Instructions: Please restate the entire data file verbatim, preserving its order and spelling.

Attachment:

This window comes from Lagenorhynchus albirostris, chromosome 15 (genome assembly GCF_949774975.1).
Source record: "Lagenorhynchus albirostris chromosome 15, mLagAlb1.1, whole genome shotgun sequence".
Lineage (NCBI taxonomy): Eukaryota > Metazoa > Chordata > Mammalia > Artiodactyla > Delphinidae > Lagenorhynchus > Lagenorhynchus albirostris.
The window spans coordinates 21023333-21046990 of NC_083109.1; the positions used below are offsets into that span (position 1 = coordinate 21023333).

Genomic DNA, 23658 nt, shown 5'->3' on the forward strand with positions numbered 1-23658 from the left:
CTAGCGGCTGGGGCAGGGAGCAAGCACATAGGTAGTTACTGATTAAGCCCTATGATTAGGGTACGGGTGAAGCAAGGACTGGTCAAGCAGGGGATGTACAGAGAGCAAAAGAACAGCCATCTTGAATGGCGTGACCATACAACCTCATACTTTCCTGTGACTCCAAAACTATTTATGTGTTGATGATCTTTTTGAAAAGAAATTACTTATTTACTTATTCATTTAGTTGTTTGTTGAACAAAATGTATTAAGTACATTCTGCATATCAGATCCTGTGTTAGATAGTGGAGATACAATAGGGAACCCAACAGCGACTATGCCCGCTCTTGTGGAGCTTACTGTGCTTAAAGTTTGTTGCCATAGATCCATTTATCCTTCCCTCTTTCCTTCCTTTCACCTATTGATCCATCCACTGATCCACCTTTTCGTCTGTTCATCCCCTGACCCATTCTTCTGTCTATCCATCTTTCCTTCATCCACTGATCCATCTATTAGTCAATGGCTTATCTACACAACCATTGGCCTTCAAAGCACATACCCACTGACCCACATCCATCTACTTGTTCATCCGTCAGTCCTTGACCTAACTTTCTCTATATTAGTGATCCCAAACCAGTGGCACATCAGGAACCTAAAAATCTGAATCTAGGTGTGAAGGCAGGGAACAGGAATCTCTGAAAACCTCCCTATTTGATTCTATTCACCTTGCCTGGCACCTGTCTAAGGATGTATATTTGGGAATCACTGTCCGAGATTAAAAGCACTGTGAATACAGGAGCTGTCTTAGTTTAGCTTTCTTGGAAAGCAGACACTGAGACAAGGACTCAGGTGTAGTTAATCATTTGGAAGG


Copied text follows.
This window comes from Lagenorhynchus albirostris, chromosome 15 (genome assembly GCF_949774975.1).
Source record: "Lagenorhynchus albirostris chromosome 15, mLagAlb1.1, whole genome shotgun sequence".
Lineage (NCBI taxonomy): Eukaryota > Metazoa > Chordata > Mammalia > Artiodactyla > Delphinidae > Lagenorhynchus > Lagenorhynchus albirostris.
The window spans coordinates 21023333-21046990 of NC_083109.1; the positions used below are offsets into that span (position 1 = coordinate 21023333).

Genomic DNA, 23658 nt, shown 5'->3' on the forward strand with positions numbered 1-23658 from the left:
CTAGCGGCTGGGGCAGGGAGCAAGCACATAGGTAGTTACTGATTAAGCCCTATGATTAGGGTACGGGTGAAGCAAGGACTGGTCAAGCAGGGGATGTACAGAGAGCAAAAGAACAGCCATCTTGAATGGCGTGACCATACAACCTCATACTTTCCTGTGACTCCAAAACTATTTATGTGTTGATGATCTTTTTGAAAAGAAATTACTTATTTACTTATTCATTTAGTTGTTTGTTGAACAAAATGTATTAAGTACATTCTGCATATCAGATCCTGTGTTAGATAGTGGAGATACAATAGGGAACCCAACAGCGACTATGCCCGCTCTTGTGGAGCTTACTGTGCTTAAAGTTTGTTGCCATAGATCCATTTATCCTTCCCTCTTTCCTTCCTTTCACCTATTGATCCATCCACTGATCCACCTTTTCGTCTGTTCATCCCCTGACCCATTCTTCTGTCTATCCATCTTTCCTTCATCCACTGATCCATCTATTAGTCAATGGCTTATCTACACAACCATTGGCCTTCAAAGCACATACCCACTGACCCACATCCATCTACTTGTTCATCCGTCAGTCCTTGACCTAACTTTCTCTATATTAGTGATCCCAAACCAGTGGCACATCAGGAACCTAAAAATCTGAATCTAGGTGTGAAGGCAGGGAACAGGAATCTCTGAAAACCTCCCTATTTGATTCTATTCACCTTGCCTGGCACCTGTCTAAGGATGTATATTTGGGAATCACTGTCCGAGATTAAAAGCACTGTGAATACAGGAGCTGTCTTAGTTTAGCTTTCTTGGAAAGCAGACACTGAGACAAGGACTCAGGTGTAGTTAATCATTTGGAAGG